Cold, gray, and rainy days don’t exactly scream “festival season,” but they’re the perfect backdrop for Torment Is Flesh. The local fest’s second installment keeps its gaze fixed on the ugly, grimy side of the extreme metal and noise underground, but this year organizers have expanded its reach.
“I guess the goal is to successfully put together something that really isn’t going on with other festivals,” explains the Torment Is Flesh organizer who simply goes by “R.” “Yes, it is more DIY and smaller, but ultimately that is kind of the point. We want it to be a festival for those who really care about these kinds of music to seek it out as a destination.”
The motivation behind the first installment of Torment Is Flesh was to offer a small, focused showcase of harsh noise and black metal from across the Pacific Northwest. That ballooned into a three-day event featuring acts from R’s own Vrasubatlat record label and the noise imprint Unseen Force.
This year’s partnership with the Canada-based label Blud Auk underscores the wider scope of Torment Is Flesh, Vol. 2, which will welcome artists from across North America. Sonically, though, this is still the same beast—an amalgamation of experimental sound art and DIY-informed punk and metal.
“To us, Torment Is Flesh feels like the festival that we would want to see: an array of acts under one banner that feels like it ‘makes sense’ from a sonic and artistic standpoint,” R explains. “We take pride in the fact that our festival is tightly curated and aesthetically cohesive without pulling acts from what feels like the typical festival circuit.”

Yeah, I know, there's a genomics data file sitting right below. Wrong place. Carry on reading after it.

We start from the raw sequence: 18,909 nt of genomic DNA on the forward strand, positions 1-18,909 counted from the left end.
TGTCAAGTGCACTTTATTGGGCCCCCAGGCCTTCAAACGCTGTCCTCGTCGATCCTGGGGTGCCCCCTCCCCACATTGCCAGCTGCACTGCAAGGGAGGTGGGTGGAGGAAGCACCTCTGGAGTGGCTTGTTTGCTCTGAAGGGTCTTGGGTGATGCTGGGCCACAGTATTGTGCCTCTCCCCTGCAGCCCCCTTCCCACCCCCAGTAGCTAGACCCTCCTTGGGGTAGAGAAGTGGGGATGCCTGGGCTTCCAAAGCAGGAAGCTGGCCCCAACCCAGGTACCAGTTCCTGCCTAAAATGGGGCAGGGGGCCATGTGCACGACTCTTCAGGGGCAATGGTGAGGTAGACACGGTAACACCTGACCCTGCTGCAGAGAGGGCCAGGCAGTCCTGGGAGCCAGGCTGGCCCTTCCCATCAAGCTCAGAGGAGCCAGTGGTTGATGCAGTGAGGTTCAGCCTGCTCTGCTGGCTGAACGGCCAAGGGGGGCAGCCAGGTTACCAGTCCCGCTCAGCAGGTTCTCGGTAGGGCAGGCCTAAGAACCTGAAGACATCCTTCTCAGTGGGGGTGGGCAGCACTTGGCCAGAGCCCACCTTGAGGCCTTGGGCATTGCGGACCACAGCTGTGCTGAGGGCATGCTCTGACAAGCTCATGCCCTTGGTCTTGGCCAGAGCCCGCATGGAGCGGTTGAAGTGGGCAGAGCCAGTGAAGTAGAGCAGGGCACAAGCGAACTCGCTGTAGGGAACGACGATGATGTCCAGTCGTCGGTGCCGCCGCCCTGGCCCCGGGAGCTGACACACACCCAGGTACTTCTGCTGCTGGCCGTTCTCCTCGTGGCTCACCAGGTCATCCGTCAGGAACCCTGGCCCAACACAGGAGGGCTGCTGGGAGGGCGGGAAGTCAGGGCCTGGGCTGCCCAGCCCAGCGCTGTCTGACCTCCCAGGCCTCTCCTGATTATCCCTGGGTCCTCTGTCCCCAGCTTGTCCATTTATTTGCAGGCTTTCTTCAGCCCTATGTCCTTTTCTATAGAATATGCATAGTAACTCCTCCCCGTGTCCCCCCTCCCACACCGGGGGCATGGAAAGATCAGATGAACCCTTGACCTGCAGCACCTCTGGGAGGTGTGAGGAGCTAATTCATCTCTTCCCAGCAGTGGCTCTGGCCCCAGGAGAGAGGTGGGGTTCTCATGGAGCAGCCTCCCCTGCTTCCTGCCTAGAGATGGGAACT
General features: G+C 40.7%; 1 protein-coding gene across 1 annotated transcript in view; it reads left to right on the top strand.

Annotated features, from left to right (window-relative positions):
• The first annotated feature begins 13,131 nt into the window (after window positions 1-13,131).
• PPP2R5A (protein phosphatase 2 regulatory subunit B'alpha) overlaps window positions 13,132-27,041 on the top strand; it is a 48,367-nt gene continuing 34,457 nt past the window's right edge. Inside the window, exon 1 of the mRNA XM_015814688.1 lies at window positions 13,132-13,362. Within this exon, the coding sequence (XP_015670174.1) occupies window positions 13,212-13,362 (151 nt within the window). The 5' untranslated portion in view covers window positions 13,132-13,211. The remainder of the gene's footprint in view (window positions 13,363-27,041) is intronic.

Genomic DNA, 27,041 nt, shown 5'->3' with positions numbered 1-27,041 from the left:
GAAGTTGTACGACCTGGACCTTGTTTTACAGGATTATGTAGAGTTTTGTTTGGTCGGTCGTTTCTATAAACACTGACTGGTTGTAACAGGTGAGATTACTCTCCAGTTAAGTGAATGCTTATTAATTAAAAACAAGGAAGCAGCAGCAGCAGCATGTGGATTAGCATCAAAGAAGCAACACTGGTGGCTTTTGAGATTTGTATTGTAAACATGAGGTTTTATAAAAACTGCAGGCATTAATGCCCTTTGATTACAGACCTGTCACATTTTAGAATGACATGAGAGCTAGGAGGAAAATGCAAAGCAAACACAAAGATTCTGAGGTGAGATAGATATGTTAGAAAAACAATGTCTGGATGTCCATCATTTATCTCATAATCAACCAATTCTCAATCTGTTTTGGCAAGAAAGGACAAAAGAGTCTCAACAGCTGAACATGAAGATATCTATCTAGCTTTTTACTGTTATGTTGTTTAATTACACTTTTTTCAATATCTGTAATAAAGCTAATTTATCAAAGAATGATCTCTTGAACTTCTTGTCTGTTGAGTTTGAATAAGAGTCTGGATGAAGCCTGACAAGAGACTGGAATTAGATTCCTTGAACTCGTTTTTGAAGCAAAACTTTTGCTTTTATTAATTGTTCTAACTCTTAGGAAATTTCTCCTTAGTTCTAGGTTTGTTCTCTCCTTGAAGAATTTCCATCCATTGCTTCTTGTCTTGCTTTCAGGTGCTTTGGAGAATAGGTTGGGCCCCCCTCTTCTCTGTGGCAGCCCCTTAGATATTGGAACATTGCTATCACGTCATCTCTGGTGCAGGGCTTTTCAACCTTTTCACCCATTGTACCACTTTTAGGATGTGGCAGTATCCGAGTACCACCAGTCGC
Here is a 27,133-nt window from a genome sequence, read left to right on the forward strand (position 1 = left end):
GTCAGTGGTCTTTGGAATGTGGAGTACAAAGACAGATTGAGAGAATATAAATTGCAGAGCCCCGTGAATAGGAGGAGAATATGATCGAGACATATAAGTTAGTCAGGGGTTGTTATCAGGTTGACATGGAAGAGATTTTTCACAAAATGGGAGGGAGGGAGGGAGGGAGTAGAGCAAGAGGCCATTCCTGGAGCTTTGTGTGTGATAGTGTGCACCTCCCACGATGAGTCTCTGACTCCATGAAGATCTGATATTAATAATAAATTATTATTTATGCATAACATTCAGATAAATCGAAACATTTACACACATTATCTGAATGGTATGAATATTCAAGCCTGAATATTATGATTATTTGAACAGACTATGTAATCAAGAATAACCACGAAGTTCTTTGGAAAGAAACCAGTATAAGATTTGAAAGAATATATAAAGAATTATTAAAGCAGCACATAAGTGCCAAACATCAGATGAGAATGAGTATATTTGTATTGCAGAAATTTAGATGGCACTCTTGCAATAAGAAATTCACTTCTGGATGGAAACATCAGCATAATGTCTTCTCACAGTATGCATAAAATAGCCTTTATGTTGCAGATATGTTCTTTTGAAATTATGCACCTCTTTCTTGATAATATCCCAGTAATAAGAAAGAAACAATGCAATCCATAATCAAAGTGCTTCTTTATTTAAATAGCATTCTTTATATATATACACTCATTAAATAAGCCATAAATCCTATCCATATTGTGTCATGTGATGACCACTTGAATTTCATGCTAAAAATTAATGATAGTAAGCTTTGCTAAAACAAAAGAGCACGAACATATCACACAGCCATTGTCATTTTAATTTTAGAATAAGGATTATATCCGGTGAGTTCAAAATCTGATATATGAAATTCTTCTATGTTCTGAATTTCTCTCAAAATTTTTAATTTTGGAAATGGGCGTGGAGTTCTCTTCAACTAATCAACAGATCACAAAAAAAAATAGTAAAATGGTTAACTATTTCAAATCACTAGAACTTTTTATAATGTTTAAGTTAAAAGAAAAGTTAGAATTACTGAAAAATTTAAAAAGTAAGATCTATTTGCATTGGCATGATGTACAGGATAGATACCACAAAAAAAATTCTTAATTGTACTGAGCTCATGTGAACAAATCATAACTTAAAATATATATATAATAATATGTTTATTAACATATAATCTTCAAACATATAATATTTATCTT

To that end, the lineup includes the bestial black metal of Ululatum Tollunt, Human Agony, and Methgoat, grisly hardcore from City Hunter, the blackened punk of Devil Master, nihilistic noise-rock from Rectal Hygienics, the grim death metal of Siege Column and Cerebral Rot, and a wide gamut of power electronics and harsh noise from HHL, Mass Marriage, and Subklinik.
You aren’t likely to see any of these names splashed across a summer festival marquee, but that’s part of the draw. These are underground heavy-hitters who, in some cases, might be playing one of their only shows of the year, which will attract subterranean tape-traders from well beyond Portland. And while R’s own death metal outfit, Triumvir Foul, won’t perform this year’s festival, the event will be your only chance to snag the pre-release version of their EP, Urine of Abomination, which is due in March.
“This is meant to feel like an event for those who don’t give a shit about fitting into one particular scene or social circle,” says R. “It is a grouping of bands that don’t really participate too much in the annual festival circuit and may only play Torment Is Flesh and nothing else for a long time. Having the people who really want to see those acts and those acts alone would make TIF a success to us.”